A big reason Google's (NASDAQ:GOOGL) Wallet application failed to take off is because of a joint venture between Verizon (NYSE:VZ), AT&T (NYSE:T), and T-Mobile (NASDAQ:TMUS) called Isis. Isis was able to block access to the NFC chip on Android phones sold under those three carriers, rendering Google Wallet useless. As a result of the standoff between Google, the software maker, and Isis, which was able to control the hardware, mobile payments have yet to take off in North America.
Now, both Best Buy and 7-Eleven are reportedly shutting down NFC capabilities at their stores. An analyst at Gartner suspects this move was spurned by a lack of NFC payments at checkout.
Is this an opportunity for Apple (NASDAQ:AAPL) to get into the mobile payments market?
All signs point to iWallet
Despite Google's and Isis's struggles to get the ball rolling on mobile payments, there's still plenty of force behind the idea of paying for goods with your smartphone.
When asked about mobile payments on the first quarter conference call, CEO Tim Cook told analysts "the mobile payments area in general is one that we've been intrigued with." He added that "it's a big opportunity on the platform." Forrester Research estimates the size of the opportunity will grow to $90 billion by 2017, growing at a 48% rate since 2012.
Apple has all but telegraphed its intent. First, it released Passbook, a digital wallet of sorts. Then it added Touch ID to the iPhone, which allows for biometric authentication. Additionally, it turned on iBeacon capabilities for the iPhone and iPad last fall. Most importantly, however, it continues to file patents regarding mobile payments.
A recent patent, a "method to send payment data through various air interfaces without compromising user data," indicates that Apple is open to the idea of using NFC, but is not completely reliant on the standard.
Could Isis block out Apple?
Isis was able to block out Google by disabling access to the NFC chip. Apple, however, controls both the software and hardware in the iPhone, which will make it much more difficult for the phone companies to block such a service. Additionally, the phone companies probably don't want to do anything to get on Apple's bad side considering the iPhone is particularly valuable to carriers.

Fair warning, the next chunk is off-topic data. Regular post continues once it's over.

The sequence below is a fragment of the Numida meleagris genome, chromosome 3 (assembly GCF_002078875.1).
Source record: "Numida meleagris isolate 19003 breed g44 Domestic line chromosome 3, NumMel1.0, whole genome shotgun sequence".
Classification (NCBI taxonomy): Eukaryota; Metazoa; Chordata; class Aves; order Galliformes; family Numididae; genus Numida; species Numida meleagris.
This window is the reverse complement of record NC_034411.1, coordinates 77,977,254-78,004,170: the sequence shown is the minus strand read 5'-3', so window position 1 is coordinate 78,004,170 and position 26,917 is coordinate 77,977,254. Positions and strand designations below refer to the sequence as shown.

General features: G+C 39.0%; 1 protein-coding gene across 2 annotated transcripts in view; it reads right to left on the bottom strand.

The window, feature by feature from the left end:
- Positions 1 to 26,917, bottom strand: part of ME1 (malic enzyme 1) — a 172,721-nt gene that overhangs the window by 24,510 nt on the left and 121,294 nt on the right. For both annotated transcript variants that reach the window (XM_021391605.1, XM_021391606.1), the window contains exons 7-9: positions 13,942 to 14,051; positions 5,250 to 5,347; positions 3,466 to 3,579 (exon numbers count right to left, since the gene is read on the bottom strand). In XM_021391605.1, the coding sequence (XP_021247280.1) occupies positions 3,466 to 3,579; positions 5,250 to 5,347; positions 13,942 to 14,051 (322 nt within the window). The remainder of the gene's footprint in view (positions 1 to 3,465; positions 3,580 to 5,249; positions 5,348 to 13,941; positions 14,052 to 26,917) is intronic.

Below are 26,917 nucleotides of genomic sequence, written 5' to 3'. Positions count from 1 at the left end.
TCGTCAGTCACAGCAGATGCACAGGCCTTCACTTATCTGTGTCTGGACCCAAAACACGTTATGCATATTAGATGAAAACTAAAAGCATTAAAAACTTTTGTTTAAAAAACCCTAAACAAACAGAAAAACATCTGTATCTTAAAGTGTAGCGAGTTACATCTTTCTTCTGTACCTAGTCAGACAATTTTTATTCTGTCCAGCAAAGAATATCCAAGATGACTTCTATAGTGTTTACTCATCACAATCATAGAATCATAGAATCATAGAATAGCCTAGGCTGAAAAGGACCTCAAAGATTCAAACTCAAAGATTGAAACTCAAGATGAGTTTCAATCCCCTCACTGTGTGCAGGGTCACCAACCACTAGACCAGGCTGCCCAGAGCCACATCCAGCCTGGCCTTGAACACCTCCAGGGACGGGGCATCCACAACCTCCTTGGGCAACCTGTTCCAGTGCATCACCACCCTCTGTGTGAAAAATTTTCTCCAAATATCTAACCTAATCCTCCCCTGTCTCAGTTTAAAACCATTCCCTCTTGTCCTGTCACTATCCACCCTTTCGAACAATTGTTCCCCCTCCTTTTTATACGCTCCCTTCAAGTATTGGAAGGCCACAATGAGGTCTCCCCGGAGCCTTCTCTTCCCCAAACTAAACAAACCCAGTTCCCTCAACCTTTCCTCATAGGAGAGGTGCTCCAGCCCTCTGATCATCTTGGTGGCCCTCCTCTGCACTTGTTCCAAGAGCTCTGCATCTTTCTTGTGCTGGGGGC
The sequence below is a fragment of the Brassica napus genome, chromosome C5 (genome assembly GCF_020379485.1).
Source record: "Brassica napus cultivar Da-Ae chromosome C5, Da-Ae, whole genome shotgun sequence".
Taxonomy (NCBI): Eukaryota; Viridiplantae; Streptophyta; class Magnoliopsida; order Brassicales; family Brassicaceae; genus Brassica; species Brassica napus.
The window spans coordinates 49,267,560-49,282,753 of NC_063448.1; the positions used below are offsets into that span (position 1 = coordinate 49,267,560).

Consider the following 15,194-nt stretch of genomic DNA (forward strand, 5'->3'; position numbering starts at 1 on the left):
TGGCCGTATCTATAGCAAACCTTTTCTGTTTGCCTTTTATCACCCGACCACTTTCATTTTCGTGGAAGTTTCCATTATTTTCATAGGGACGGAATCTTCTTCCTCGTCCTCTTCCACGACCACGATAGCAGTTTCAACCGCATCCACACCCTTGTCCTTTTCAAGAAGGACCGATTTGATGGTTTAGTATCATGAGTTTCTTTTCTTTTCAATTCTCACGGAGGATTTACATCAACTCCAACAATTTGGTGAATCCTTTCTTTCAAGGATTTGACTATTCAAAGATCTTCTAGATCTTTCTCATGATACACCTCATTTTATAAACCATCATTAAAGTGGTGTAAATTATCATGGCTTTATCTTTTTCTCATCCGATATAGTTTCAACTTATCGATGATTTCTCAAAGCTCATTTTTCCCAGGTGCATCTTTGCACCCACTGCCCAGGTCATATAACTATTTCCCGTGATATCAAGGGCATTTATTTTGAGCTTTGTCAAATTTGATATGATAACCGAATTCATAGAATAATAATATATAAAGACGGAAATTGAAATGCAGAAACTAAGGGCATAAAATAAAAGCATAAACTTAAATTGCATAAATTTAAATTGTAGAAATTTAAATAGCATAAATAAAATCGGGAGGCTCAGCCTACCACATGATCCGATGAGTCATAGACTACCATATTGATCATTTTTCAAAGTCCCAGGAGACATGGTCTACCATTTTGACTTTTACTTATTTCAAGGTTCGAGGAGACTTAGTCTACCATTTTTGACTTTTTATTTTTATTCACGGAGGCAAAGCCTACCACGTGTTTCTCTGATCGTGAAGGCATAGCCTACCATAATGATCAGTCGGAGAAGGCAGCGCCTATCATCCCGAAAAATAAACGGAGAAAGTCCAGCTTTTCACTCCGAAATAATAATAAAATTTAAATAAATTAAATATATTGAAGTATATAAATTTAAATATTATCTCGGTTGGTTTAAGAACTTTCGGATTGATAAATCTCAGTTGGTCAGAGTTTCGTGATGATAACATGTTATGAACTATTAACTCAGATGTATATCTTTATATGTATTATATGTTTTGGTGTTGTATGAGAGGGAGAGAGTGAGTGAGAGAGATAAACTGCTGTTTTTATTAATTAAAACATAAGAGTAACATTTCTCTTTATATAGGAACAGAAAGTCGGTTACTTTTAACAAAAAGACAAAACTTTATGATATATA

It would be very surprising if Isis is able to block Apple's payments platform. The bigger threat could be from retailers.
Both Best Buy and 7-Eleven are part of a consortium called the Merchant Customer Exchange, or MCX, which is launching a competing payments platform that relies on barcode scanners. Starbucks has had great success with barcode scanners, with 14% of payments coming from mobile. The value to retailers is that these payments are linked directly to loyalty rewards programs, and they receive loads of customer data from each transaction.
Interestingly, Apple has expressed that it wants to help retailers gain additional data. Its iBeacons allow retailers to track how customers move around its stores. Additionally, in the previously mentioned patent, Apple mentions "additional data" as part of the payment transaction. Additional data includes things like coupons, special offers, receipts, store credits, and location information. Basically, Apple looks like it wants to help retailers integrate their own loyalty rewards into its digital wallet.
Moreover, stores are already using Apple's products in its stores. iPads account for about 40% of mobile POS systems. The mobile POS trend continues to gain traction, particularly in North America where sales are expected to grow 108% this year.
Apple is in a unique position to allow customers to check out from anywhere in a store -- any store.
Millions of credit cards
Apple has over 575 million credit cards on file. It has the infrastructure in place with the iPhone utilizing Touch ID and thousands of stores using iPads as POS systems. The wireless carriers won't be able to stop it, but the retailers could.
Retailers are shutting out Google and Isis, getting rid of NFC terminals. The only thing standing in the way of Apple's success now, is retailers neglecting to adopt Apple's technology. Considering many have already chosen to work with Apple products in the past, it bodes well for the Cupertino company.
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Adam Levy owns shares of Apple. The Motley Fool recommends Apple and Google. The Motley Fool owns shares of Apple and Google. Try any of our Foolish newsletter services free for 30 days. We Fools may not all hold the same opinions, but we all believe that considering a diverse range of insights makes us better investors. The Motley Fool has a disclosure policy.